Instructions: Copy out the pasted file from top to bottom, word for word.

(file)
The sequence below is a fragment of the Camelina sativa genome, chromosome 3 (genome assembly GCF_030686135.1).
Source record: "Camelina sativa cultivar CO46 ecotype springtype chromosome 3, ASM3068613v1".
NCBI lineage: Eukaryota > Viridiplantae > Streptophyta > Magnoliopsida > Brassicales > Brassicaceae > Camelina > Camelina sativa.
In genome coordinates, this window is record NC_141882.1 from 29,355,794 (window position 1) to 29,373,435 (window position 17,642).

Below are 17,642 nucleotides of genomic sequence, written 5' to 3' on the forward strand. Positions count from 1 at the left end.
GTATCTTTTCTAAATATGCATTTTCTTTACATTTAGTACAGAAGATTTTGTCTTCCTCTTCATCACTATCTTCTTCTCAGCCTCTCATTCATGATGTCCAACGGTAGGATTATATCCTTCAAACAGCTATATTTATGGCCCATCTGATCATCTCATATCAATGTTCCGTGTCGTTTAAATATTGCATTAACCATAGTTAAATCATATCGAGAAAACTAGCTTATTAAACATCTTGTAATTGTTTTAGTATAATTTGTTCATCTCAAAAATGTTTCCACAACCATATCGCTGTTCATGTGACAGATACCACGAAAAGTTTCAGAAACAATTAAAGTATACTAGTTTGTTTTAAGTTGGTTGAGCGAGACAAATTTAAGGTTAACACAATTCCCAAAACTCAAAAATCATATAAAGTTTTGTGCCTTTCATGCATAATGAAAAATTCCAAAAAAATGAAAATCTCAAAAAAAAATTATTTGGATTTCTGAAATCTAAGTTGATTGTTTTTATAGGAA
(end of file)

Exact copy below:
The sequence below is a fragment of the Camelina sativa genome, chromosome 3 (genome assembly GCF_030686135.1).
Source record: "Camelina sativa cultivar CO46 ecotype springtype chromosome 3, ASM3068613v1".
NCBI lineage: Eukaryota > Viridiplantae > Streptophyta > Magnoliopsida > Brassicales > Brassicaceae > Camelina > Camelina sativa.
In genome coordinates, this window is record NC_141882.1 from 29,355,794 (window position 1) to 29,373,435 (window position 17,642).

Below are 17,642 nucleotides of genomic sequence, written 5' to 3' on the forward strand. Positions count from 1 at the left end.
GTATCTTTTCTAAATATGCATTTTCTTTACATTTAGTACAGAAGATTTTGTCTTCCTCTTCATCACTATCTTCTTCTCAGCCTCTCATTCATGATGTCCAACGGTAGGATTATATCCTTCAAACAGCTATATTTATGGCCCATCTGATCATCTCATATCAATGTTCCGTGTCGTTTAAATATTGCATTAACCATAGTTAAATCATATCGAGAAAACTAGCTTATTAAACATCTTGTAATTGTTTTAGTATAATTTGTTCATCTCAAAAATGTTTCCACAACCATATCGCTGTTCATGTGACAGATACCACGAAAAGTTTCAGAAACAATTAAAGTATACTAGTTTGTTTTAAGTTGGTTGAGCGAGACAAATTTAAGGTTAACACAATTCCCAAAACTCAAAAATCATATAAAGTTTTGTGCCTTTCATGCATAATGAAAAATTCCAAAAAAATGAAAATCTCAAAAAAAAATTATTTGGATTTCTGAAATCTAAGTTGATTGTTTTTATAGGAA